Who done it?

The Agent looked at Lia, “Do you think Ajay was behind it?”

Taken aback, Lia thought about the prospect. Could Ajay have sabotaged CACA? Of course not! Lia shook her head and answered, “It’s not possible. He lived for CACA. Being DG of that boondoggle was the highlight of his career.” Again shaking her head decisively, “There’s no way. The upper echelons of PEWE were so oblivious. They were in awe of CACA. Even when the media began reporting on the costs of the Assembly, they still could see no wrong. It didn’t matter that the country was teetering on bankruptcy and that it was generally expected that the few hours the leaders would meet would be taken up with discussion of what to do with the world’s dismal economic performance. To them, the outside world just didn’t understand the importance of CACA and the nearer the Assembly was approaching, the more convinced the heads of PEWE became that no cost was too high in ensuring that this plenary was the best of all to date.”

Lia stopped abruptly. The idea struck her so, and from what seemed like nowhere, that it cut her current line of thought off completely. At last noticing the Agent watching her curiously from across the diner booth, Lia began again. “Unless it was a mistake.”

“What do you mean?”

“Well, think about it: here you have a group of people who for the last year or so lived for nothing else than the CACA Assembly of Leaders. And when I say lived for nothing else, I mean it. They were working twelve to sixteen hour days, seven days a week, for at least the last four months leading up to CACA – two or three of those months away from friends and family at the site of the Assembly.” Lia huffed at what she might have had to endure if she had stayed on at PEWE and added, “Undoubtedly, many of those people lost friends and family over their role in organising CACA.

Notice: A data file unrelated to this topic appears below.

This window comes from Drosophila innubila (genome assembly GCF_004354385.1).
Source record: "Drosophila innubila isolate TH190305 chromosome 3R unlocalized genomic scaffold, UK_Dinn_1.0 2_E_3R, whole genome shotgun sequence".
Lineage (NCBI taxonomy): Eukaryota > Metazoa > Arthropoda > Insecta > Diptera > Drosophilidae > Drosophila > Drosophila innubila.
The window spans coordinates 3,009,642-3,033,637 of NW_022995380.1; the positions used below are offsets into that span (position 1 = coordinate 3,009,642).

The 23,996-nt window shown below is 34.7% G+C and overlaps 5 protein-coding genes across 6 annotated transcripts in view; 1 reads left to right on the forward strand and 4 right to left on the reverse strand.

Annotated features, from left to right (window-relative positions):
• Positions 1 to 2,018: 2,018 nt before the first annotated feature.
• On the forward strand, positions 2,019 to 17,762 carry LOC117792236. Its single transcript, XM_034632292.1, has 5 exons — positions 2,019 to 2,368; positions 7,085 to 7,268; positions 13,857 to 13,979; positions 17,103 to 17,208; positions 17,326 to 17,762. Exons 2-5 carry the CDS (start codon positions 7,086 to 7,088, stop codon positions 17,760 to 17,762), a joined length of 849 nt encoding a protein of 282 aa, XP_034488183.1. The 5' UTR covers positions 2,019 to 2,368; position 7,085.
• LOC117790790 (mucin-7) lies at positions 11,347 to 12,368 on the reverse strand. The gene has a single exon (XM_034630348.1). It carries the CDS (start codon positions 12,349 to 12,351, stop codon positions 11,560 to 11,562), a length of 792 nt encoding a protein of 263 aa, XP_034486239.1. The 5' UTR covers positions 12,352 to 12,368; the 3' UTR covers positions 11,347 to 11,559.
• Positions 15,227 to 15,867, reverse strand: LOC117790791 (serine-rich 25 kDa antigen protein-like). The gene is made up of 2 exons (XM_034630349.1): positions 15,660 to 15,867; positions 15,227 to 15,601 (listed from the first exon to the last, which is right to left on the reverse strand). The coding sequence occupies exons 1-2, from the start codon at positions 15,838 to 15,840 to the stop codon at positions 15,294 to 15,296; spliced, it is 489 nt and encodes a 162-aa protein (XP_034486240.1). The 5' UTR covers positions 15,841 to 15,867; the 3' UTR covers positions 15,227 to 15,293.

“Of anyone, who would have the most interest in ensuring that CACA was a success, if not the heads of PEWE or perhaps the politicians hosting the Assembly? What if the whole stunt was just a failed attempt to prove to Plebeians that CACA was worth all the money the taxpayers had to fork over to hold the meeting here?” Lia glanced at the Agent to see if she was still following.

“So, you’re saying, someone like Ajay might have decided to arrange the live conference call from the meeting room so that Plebeians could hear the discussion and see how important it all was?”

“Exactly,” continued Lia more animatedly, “but instead the live audio stream of the meeting only proved how pointless the whole of CACA was. The plan backfired, you see? The whole point was never to sabotage the Assembly, but to make outsiders believe in it!”

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